The Energy Giants’ Bumper Profits Are Your Bumper Bills

While BP's obscene profits double, people across the country are unable to make ends meet in the face of skyrocketing energy costs. It's a cost of living crisis for us – it's a cash cow for them.

The energy price cap is set to rise further in October by another 22%, just as temperatures drop. (MoMo Productions / Getty Images)

‘You want to live. You don’t just want to exist.’ Those are the words of Susanne, one of millions up and down the country struggling to survive as a result of the recent unprecedented rise in energy bills. ‘Our bill has so far gone up by sixty percent per month, while Carer’s Allowance went up by £2 a week.’

Susanne is a permanent carer for her sixteen-year-old daughter, who has Retts Syndrome, which results in multiple learning and physical disabilities. Among all those hit hard by the rise in energy bills, the specific circumstances of individuals with disabilities and their carers mean they’re facing some of the worst of it.

‘We’ve got a lot of equipment that needs electricity constantly, so there are things that we can’t turn off,’ Susanne continues. ‘Our daughter’s condition means she can’t regulate her body temperature, so we have to pay attention to the ambient temperature, meaning we have to have the heating on more than other families.’ When she’s home alone, Susanne says she just puts on ‘so many jumpers it’s ridiculous.’

This week, fossil fuel giant BP announced record profits of £4.9 billion for the first three months of this year—more than double what it made in the same period in 2021. The number of households struggling to pay their energy bills also doubled to five million in England from 1 April, after the energy price cap rose by a massive fifty-four percent, meaning a typical household will now pay £1,971 to the energy companies per year.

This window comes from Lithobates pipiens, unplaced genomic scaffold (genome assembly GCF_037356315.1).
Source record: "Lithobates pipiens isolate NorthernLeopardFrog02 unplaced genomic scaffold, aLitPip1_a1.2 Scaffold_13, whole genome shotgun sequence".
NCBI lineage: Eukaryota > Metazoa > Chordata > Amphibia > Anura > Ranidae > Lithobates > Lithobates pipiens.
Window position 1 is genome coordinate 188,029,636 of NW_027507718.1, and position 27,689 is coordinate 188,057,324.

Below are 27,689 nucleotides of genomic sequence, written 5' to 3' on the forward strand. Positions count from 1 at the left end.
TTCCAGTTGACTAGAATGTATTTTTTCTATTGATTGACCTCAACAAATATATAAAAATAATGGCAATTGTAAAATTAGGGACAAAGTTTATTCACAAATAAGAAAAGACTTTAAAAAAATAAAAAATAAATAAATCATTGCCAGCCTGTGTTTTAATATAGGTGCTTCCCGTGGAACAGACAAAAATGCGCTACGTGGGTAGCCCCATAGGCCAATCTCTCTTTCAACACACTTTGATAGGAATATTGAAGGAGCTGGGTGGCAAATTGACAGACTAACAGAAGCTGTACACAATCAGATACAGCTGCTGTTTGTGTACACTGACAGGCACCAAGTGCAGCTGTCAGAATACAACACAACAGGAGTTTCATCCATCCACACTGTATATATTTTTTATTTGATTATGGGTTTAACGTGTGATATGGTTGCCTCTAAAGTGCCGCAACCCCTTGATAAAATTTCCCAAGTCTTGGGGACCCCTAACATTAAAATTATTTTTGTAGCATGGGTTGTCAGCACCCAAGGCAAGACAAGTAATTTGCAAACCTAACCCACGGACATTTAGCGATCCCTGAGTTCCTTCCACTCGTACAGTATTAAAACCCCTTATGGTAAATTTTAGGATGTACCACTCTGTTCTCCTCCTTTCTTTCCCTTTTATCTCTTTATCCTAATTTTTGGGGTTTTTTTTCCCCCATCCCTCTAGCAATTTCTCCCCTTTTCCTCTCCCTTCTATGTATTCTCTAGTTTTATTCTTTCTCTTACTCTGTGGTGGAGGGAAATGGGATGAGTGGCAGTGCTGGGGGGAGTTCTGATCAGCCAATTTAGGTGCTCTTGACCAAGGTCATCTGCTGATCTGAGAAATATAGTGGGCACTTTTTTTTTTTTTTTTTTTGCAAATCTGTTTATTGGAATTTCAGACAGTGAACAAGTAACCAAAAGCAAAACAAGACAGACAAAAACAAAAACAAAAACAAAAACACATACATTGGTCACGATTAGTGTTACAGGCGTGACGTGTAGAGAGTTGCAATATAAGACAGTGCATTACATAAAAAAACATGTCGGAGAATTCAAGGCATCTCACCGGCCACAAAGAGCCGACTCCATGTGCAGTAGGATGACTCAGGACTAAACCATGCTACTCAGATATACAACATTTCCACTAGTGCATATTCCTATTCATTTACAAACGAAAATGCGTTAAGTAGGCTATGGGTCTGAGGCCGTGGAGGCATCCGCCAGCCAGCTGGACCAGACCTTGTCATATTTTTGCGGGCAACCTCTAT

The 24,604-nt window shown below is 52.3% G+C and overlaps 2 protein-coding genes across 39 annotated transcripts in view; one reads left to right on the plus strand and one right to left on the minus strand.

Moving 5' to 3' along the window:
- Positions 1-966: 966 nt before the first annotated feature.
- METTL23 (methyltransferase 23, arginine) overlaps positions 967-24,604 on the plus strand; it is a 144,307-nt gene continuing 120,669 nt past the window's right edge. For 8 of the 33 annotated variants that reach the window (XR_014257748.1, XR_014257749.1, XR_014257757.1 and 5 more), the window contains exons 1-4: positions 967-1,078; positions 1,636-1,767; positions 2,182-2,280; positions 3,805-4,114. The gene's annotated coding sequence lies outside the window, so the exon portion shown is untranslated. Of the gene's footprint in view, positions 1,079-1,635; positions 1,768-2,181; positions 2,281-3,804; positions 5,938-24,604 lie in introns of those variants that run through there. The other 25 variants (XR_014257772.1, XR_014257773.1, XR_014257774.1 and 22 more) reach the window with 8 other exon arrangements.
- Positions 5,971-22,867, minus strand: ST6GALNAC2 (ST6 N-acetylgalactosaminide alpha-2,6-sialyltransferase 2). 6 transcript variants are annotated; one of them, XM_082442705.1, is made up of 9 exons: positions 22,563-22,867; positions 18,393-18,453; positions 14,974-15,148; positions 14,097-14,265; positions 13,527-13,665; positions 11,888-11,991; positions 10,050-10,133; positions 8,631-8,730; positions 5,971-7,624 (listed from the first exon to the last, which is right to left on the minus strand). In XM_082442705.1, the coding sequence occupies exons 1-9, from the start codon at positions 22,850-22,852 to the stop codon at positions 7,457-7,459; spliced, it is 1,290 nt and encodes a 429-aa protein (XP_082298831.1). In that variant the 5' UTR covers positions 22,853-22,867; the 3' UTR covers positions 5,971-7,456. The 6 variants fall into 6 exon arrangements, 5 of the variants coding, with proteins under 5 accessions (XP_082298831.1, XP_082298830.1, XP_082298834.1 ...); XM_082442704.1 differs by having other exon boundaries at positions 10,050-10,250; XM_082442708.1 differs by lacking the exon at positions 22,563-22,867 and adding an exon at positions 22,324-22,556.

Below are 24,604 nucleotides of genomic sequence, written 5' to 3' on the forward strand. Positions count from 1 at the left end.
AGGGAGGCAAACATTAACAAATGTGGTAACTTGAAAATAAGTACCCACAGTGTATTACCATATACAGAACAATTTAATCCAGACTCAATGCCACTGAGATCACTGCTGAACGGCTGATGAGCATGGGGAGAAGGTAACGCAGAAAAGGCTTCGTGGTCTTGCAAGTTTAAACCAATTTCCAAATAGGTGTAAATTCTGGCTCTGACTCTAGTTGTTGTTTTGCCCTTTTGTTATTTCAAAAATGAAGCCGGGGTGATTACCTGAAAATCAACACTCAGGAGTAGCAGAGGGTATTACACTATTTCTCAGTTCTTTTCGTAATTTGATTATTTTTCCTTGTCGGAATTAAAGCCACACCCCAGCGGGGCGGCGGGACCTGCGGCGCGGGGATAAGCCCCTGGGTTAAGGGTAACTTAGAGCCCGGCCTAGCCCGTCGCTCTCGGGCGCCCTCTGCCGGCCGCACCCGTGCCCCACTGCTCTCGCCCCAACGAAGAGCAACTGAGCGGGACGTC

And that isn’t the last of it. The cap is set to rise further in October by another thirty-two percent [correction: this article previously stated twenty-two percent], meaning that the cost of heating an average home will have doubled in eighteen months, according to fuel poverty charity National Energy Action. When asked what she will do then, Susanne sounds exhausted. ‘I honestly don’t know.’

Tory Apathy

Calls for a windfall tax on the energy companies are growing louder as their bumper profits keep rising, but the Tories have so far skirted the issue with bluster about investments and green energy. Instead, back in February, billionaire Chancellor Rishi Sunak offered us his pathetic £200 ‘rebate’, which is actually a loan to be paid back to the government over the coming year—after prices have gone up once again. Sunak has also refused to raise benefits in line with inflation, plunging an additional 400,000 people into poverty.

To justify their apathy, the Chancellor and his colleagues have tried to frame the cost of living crisis as a natural disaster completely outside government control, or the cost of Russia’s invasion of Ukraine—a myth ‘Money Saving Expert’ Martin Lewis has busted. Worse is that it’s not just a case of inaction: the government has simultaneously hiked the tax burden on working people to its highest level since the 1940s.

‘It just feels like we’ve got to go begging for handouts,’ says Susanne. ‘When you’re looking at your budget and you’re thinking, “I don’t know where to cut back anymore,” the future becomes worrying. My partner’s salary doesn’t go up year on year.’

Michelle, a fifty-six-year-old who cares for her adult son, who has autism, says families like hers have been hung out to dry. ‘I’ve not noticed any difference in government support.’